Today, 18 states and the District of Columbia continue to collect either an estate or inheritance tax.  (See Figure 1.)  In total, these states are collecting over $4.5 billion per year from these taxes.  Of those 18 states, 14 levied pick-up taxes prior to 2001 and retained estate taxes.  And of these, nine states — Delaware, Illinois, Maryland, Massachusetts, Minnesota, New Jersey, New York, Rhode Island, and Vermont — and the District of Columbia decoupled from the federal estate tax law and continue to levy an estate tax that is the same or very similar to the earlier pick-up tax.  Five states — Connecticut, Hawaii, Maine, Oregon, and Washington — replaced their pick-up taxes with estate taxes that are not tied to the federal tax.

The remaining four states — Iowa, Kentucky, Nebraska, and Pennsylvania — levy an inheritance tax (rather than an estate tax) that was never tied to the federal pick-up tax.[4]  In addition, two states — Maryland and New Jersey — levy both an estate tax that is similar to the pre-2001 pick-up tax and a separate inheritance tax.

State Estate Taxes Generate Needed Revenue for Economic Investments

As the nation’s economy has slowly recovered from the Great Recession, overall state revenues have exceeded their pre-recession levels, better enabling states on average to fund services.  But in many states, revenues still aren’t sufficient to cover the costs of needed services such as education, health care, and improving roads, water systems, and other public infrastructure.  For example, state cuts in funding for colleges and universities have led to sharp tuition increases, likely pushing college out of reach for more students.[5]  With revenue collections remaining below historic averages as a share of the economy in many states, it makes sense for them to consider tax increases to support services crucial to long-term economic growth.  

Existing state estate and inheritance taxes generate over $4.5 billion annually.  (See Table 2.)  If states without an estate tax reinstated one, they could raise an additional $3 billion to $6 billion each year.  (Table 3 shows estimates of the magnitude of potential state estate tax revenue calculated using federal data.  Estimates prepared by states using local data would be more precise.)

Some critics claim that an estate tax harms a state’s economy by causing retirees and elderly people to leave the state or by discouraging them from moving there, but there’s no credible evidence to support this claim.  Recent analyses of the effect of taxes on interstate moves show that differences in tax levels among states have little to no effect on whether and where people move.[6] 

At most, recent studies find that estate taxes have a small effect on the residence decisions of the very wealthy elderly; few people are likely to be affected, and the size of the effect is small.  On the whole, after their working years, residents move from a state to retire in warmer areas or in locales with lower housing costs.[7]

Two researchers, in particular, have examined the effect of estate taxes on interstate moves.  The research of University of New Hampshire economist Karen Smith Conway — the leading academic expert on this issue[8] —  finds some evidence that the absence of estate and income taxes may have a weak effect on the states to which elderly people choose to move, but the presence of these taxes does not drive elderly people out of the states levying them.  Even these relationships, however, are often not statistically significant or uniform across various possible measures of tax levels.  In summarizing her findings, Conway says, “Put simply, state tax policies toward the elderly have changed substantially while elderly migration patterns have not. . . .  Our results, as well as the consistently low rate of elderly interstate migration, should give pause to those who justify offering state tax breaks to the elderly as an effective way to attract and retain the elderly.”[9]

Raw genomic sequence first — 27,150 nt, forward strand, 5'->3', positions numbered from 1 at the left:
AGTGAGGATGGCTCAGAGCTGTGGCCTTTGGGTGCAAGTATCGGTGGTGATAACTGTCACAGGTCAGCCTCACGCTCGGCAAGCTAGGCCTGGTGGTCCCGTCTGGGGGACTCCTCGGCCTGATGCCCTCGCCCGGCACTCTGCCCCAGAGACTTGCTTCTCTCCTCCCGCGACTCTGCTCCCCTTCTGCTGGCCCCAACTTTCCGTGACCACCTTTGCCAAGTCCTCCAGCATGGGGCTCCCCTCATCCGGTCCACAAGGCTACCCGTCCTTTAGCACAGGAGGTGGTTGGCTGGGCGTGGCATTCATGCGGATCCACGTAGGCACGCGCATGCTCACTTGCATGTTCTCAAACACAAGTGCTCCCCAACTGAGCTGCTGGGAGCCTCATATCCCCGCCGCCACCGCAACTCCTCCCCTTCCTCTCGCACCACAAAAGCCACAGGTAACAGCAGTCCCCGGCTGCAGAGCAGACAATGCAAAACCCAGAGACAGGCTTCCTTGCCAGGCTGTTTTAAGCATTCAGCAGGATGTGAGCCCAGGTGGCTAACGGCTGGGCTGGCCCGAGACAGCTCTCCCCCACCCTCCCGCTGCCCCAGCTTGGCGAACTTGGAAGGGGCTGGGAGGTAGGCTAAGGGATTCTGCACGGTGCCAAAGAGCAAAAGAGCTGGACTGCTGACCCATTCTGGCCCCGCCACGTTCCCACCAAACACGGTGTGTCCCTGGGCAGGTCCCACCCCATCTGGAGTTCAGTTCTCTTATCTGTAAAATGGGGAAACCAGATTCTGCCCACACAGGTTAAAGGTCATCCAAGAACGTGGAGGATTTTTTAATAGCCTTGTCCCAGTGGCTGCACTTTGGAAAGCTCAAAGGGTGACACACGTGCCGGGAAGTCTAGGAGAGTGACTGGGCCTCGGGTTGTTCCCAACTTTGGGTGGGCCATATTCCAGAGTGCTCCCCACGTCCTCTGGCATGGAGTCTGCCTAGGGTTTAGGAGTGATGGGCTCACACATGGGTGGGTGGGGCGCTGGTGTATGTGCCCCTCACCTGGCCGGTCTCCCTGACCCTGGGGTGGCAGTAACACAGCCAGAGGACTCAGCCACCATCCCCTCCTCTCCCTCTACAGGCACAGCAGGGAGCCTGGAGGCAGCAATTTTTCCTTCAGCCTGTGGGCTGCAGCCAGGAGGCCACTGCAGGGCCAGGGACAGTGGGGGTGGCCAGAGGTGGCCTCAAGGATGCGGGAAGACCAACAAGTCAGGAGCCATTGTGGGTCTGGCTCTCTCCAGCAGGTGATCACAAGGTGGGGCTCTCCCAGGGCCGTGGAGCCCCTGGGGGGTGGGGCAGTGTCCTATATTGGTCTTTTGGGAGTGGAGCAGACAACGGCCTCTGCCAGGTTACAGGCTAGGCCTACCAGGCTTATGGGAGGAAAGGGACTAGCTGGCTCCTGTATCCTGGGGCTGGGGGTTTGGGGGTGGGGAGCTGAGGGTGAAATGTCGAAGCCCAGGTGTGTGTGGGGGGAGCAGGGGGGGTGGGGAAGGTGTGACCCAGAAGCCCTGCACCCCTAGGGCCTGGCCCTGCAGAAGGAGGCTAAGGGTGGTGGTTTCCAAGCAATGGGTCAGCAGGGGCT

“Our results are overwhelming in their failure to reveal any consistent effect of state tax policies on elderly migration across state lines.”
Karen Smith Conway
University of New Hampshire economist

She concludes, “Our results are overwhelming in their failure to reveal any consistent effect of state tax policies on elderly migration across state lines.”[10]

A 2004 study by Jon Bakija of Williams College and Joel Slemrod of the University of Michigan Business School focused on the impact of taxes on the wealthiest elderly — those who file federal estate tax returns.  Although estate tax opponents often cite this study because it found that high state estate and inheritance taxes reduce the number of federal estate tax returns filed in the state,   the effect they found is very small.  They concluded that any resulting revenue losses “would not be large relative to the revenue raised by the tax.”[11]

This suggests that the negative impact, if any, of an estate tax on a state’s economy and revenue collections is likely to be small.  The loss of revenue from reducing or eliminating the estate tax, on the other hand, reduces state resources that can be used for public investments that undergird economic growth.  Cuts in state services resulting from eliminating an estate tax can discourage businesses and individuals — both retirees and others — from remaining in or relocating to a state, likely doing more harm to a state’s future economic growth than any small benefit that might come from having no estate tax.

State Estate Taxes Reduce Inequality

Since the 1970s, wealth has become increasingly concentrated in the hands of a relatively small share of families in the United States.  The wealthiest 3 percent of all households control over half of national wealth; the bottom 90 percent hold only one-quarter.[12]